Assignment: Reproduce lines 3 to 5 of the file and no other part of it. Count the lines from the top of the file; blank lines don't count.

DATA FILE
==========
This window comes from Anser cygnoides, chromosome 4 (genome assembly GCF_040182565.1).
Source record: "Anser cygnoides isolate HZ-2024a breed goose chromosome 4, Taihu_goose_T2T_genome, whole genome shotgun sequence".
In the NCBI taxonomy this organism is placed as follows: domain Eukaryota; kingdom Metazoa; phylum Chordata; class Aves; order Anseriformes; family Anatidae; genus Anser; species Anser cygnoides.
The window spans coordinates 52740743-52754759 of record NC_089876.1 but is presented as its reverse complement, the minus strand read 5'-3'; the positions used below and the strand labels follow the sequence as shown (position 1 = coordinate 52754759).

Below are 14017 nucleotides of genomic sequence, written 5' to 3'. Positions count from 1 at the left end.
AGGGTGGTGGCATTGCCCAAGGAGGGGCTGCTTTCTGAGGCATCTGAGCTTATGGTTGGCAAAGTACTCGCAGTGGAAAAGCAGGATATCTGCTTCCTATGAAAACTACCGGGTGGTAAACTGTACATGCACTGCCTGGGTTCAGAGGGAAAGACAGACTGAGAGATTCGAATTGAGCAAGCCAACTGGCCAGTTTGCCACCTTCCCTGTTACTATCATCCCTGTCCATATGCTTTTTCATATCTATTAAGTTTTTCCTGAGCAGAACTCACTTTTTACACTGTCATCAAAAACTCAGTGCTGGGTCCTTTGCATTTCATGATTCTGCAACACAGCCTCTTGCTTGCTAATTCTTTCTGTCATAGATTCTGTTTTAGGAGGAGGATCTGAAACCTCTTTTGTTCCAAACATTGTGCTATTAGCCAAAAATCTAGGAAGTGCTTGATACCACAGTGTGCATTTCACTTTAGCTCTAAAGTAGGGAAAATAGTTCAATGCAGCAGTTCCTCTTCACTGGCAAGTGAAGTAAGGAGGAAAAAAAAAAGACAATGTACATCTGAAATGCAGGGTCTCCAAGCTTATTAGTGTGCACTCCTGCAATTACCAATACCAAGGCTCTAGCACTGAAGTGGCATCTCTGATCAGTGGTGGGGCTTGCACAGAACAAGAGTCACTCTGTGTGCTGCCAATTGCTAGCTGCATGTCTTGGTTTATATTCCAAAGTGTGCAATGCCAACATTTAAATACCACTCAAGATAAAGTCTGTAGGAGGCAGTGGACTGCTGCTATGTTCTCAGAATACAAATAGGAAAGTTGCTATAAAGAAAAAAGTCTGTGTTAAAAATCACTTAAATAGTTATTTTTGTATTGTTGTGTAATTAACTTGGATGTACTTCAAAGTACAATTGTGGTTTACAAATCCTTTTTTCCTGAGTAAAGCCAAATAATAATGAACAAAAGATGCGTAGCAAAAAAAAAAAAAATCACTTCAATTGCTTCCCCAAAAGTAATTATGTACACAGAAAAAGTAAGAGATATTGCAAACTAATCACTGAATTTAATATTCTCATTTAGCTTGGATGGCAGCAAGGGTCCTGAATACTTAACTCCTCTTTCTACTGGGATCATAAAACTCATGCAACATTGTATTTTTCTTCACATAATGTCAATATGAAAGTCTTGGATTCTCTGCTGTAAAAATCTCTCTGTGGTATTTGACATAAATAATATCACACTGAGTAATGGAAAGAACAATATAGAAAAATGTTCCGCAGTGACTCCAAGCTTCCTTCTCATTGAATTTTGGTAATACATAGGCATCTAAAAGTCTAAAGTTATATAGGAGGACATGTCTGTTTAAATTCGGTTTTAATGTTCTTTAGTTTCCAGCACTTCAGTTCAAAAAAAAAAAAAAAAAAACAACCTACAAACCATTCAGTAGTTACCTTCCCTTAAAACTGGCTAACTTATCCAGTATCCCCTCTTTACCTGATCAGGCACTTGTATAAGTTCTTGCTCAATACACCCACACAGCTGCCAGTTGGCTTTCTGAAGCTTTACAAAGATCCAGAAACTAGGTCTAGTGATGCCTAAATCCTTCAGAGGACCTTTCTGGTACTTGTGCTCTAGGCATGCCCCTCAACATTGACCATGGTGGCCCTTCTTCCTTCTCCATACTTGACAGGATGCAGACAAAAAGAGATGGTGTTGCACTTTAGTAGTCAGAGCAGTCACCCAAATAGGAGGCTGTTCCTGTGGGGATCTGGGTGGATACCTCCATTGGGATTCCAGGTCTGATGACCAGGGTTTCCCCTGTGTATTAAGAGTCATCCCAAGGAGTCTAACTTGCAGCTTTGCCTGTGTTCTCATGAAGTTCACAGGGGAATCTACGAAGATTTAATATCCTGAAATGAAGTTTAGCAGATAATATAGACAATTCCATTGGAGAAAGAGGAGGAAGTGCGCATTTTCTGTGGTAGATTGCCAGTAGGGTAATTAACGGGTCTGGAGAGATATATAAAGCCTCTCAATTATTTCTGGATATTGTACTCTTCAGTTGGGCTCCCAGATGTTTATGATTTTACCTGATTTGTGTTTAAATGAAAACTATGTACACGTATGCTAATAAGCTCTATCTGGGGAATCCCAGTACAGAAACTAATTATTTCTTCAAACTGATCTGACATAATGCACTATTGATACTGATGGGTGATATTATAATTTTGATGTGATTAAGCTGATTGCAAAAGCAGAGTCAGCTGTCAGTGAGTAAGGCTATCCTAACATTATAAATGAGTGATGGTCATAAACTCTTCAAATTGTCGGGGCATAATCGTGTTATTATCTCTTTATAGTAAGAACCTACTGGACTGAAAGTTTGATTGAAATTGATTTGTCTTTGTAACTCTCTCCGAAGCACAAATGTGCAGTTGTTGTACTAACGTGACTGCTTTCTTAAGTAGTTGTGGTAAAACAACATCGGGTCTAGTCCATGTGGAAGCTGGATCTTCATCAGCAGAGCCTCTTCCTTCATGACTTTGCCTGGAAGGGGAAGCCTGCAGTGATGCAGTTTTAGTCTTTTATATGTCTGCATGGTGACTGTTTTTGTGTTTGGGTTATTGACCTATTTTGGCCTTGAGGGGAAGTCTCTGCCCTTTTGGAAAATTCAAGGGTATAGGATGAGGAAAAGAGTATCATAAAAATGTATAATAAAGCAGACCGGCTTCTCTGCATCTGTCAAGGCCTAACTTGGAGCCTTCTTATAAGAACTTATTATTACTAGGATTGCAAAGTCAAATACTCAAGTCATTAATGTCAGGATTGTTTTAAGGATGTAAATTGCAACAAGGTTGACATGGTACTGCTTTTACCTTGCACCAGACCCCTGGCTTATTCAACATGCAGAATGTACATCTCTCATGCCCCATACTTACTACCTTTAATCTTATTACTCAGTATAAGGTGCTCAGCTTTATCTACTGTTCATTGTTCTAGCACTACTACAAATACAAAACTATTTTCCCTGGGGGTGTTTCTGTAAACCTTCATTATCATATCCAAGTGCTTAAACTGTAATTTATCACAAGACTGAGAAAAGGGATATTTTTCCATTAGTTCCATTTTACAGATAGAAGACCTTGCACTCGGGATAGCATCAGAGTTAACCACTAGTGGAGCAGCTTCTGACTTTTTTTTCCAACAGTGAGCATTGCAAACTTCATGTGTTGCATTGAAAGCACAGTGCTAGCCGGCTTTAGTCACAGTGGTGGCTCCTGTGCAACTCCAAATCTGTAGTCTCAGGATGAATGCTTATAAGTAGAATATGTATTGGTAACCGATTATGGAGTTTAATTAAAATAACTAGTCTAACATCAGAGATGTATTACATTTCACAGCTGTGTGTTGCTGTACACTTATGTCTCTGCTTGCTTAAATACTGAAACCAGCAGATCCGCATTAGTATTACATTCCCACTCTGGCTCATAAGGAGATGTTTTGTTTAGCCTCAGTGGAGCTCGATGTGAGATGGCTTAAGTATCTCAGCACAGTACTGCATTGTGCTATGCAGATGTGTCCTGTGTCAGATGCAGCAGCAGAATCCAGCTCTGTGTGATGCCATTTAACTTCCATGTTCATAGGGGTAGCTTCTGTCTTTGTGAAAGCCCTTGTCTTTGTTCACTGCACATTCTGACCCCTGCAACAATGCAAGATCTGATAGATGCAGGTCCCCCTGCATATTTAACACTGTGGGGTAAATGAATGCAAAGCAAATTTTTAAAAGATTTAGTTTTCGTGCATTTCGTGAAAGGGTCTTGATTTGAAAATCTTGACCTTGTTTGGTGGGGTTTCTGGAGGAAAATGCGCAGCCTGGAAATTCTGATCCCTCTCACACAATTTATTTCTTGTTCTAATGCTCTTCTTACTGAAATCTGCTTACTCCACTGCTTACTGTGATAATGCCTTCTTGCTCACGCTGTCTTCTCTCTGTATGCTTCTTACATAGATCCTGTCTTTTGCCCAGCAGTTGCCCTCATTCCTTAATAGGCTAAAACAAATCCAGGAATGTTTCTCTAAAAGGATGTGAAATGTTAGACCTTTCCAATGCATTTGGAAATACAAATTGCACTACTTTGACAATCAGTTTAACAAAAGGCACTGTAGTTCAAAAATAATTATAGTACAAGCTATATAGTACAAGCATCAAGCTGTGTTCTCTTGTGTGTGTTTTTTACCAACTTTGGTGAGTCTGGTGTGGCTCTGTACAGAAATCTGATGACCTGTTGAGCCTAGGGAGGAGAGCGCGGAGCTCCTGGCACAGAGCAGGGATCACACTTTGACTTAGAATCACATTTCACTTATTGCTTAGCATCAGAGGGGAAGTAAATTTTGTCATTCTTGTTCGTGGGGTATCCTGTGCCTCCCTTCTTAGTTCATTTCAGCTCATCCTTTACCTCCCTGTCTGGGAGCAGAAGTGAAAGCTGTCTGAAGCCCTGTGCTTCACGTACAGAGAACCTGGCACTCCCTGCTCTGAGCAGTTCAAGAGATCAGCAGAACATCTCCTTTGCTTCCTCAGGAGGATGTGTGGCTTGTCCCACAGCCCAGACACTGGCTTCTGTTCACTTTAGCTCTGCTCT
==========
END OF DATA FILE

In the NCBI taxonomy this organism is placed as follows: domain Eukaryota; kingdom Metazoa; phylum Chordata; class Aves; order Anseriformes; family Anatidae; genus Anser; species Anser cygnoides.
The window spans coordinates 52740743-52754759 of record NC_089876.1 but is presented as its reverse complement, the minus strand read 5'-3'; the positions used below and the strand labels follow the sequence as shown (position 1 = coordinate 52754759).

Below are 14017 nucleotides of genomic sequence, written 5' to 3'. Positions count from 1 at the left end.